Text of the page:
Patterns Make Passwords More Vulnerable

Passwords with simple phrases or common combinations are easily guessed.

If you can say your password (even with variations like “password with a zero”) it can be compromised in as little as one second using a dictionary attack.

We tend to start with a capital and leave the numbers and special characters at the end. This makes their discovery easier.

Avoid simple substitutions like @ for a, 3 for e and (zero) for o (e.g., N3wP@ssw0rd1922!).

In one 2010 case study, the top three compromised passwords were 123456, password and 12345678.
— Duo Security

Keyboard Sequences NOT Secure

Keyboard sequences like qwerty, or zxcvbnm or patterns like “Z” on the number pad appear to be complex passwords. 123456 is used by 17% of users.

This practice is known to hackers, yet is still common according to the information culled from recent exploits.

Single Sign-on Flawed

If you've signed up for access to third-party sites using your Facebook or Google account rather than creating a new user name and password, you'll want to revoke that access.

Single sign-on (SSO) uses your Google, Facebook or Apple ID to log into third-party sites.

Single sign-on uses your Google, Facebook or Apple ID to log into third-party sites.

SSO may be convenient, but creates a single point of failure.

But for all its convenience, consumer SSO has some real drawbacks, too.


It creates a single point of failure if something goes wrong. If your password or access token gets stolen from an account you use for SSO, all the other sites you used it to log in with could be exposed.


And not only do you have to trust the companies that offer SSO to protect your privacy and security, you also have to trust all the third-party websites offering these options to implement them correctly.

While sites using SSO may not be provided with your Facebook or Google password, they can access information that allows them to improve their profile of you.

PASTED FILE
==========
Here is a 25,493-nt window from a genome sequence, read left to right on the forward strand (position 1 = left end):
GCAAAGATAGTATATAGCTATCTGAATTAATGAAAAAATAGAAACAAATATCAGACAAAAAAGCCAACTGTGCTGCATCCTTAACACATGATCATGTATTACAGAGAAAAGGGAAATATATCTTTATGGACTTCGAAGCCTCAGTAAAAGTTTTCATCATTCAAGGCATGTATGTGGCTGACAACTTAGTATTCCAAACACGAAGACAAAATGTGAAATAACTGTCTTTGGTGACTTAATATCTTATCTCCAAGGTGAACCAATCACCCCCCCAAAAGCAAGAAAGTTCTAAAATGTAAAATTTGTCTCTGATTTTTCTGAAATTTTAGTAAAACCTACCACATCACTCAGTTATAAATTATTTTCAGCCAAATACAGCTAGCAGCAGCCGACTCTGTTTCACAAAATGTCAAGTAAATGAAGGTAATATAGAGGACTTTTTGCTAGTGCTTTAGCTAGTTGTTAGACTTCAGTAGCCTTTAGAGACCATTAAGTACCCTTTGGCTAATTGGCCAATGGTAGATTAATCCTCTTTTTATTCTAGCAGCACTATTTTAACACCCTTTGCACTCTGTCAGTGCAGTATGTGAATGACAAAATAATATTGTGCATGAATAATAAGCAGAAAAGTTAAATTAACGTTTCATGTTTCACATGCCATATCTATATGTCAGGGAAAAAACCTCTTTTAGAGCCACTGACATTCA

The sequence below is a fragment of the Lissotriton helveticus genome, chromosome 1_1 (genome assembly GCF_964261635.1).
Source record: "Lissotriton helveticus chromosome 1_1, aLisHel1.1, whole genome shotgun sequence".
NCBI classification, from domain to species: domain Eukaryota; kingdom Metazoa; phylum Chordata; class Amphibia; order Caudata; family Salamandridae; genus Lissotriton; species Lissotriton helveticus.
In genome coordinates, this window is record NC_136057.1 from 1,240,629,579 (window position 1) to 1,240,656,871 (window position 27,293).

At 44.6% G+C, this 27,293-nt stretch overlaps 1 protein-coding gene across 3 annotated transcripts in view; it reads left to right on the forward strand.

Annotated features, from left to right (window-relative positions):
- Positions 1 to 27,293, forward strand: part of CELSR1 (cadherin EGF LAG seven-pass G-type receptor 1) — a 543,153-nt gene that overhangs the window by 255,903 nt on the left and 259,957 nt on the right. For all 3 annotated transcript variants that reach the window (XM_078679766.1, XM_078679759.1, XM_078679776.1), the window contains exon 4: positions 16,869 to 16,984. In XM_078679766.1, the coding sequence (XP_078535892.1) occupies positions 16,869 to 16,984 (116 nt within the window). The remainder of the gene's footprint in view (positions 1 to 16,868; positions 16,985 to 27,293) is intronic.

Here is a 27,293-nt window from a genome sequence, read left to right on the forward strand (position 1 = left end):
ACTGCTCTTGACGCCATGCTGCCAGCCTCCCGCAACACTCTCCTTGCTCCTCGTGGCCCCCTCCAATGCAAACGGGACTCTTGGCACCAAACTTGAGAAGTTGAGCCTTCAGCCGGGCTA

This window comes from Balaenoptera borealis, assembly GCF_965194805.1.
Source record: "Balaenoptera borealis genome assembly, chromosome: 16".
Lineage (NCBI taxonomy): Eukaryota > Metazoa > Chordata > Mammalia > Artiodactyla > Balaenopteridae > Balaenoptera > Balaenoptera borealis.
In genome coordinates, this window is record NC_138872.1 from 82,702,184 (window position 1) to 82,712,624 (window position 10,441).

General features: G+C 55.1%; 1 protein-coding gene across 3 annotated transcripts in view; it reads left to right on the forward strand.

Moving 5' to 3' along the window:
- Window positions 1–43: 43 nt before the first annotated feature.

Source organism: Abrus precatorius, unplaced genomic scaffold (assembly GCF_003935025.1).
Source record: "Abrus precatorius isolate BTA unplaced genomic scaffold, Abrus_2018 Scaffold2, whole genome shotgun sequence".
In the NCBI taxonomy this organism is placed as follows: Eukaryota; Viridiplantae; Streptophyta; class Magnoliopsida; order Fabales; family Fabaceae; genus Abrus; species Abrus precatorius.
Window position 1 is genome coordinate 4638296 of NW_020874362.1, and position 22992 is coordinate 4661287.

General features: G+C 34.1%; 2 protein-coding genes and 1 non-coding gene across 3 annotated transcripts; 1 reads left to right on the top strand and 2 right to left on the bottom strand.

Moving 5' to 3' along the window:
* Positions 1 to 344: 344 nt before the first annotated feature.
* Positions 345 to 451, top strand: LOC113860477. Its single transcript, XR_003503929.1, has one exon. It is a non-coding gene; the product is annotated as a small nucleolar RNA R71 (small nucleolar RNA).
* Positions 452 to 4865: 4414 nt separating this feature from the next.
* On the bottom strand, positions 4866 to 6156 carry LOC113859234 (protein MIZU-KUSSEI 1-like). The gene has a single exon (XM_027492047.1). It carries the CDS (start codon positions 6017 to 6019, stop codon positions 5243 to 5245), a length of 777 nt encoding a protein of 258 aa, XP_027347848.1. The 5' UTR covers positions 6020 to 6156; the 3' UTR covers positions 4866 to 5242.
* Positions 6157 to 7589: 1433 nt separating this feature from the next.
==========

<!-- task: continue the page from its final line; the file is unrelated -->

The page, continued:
That website obtains unlimited access to your social media profile — your interests, friends, occupation, religion, political views hobbies, etc.

Logging in to a website using a service such as Facebook or Google allows the website to make a request for data about you.


Linking two or more sites allows companies to collect more data, building an increasingly rounded profile about you.


Allowing one account to have access to others means that if the least secure account is hacked, the rest could also be compromised.
Natasha Stokes

Facebook and Google both collect vast amounts of data on users then resell it to others, threatening your privacy and control nearly all Internet advertising revenue.

Allows for BITB Attacks

A new “fake browser” phishing attack called “browser in the browser” can take advantage of JavaScript, SSO and a fake login window to obtain the user's password. The fake window can fool all but the most astute observer with some understanding of how JavaScript and the login should look.

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Change Compromised Passwords

It is a good idea to change your passwords regularly but is critical after you become aware that one has been compromised in a security breach.

Frequent password change policies sound good, but they only work if you employ a password manager. Otherwise people tend to use weak passwords because they are easy to remember.

Sharing Passwords Risky

A surprising number of people share passwords without changing them afterwards.

The results of the LastPass Sharing Survey. Click to see the full infographic.
Credit: LastPass.

When you share a password, especially if it is done insecurely, you create a vulnerability that could cost you your privacy or empty your bank account.

Sharing Streaming Passwords

Many people share their streaming passwords with friends, family and others.

You may justify this with cost savings, but sharing your streaming passwords is putting your privacy and personal data at risk.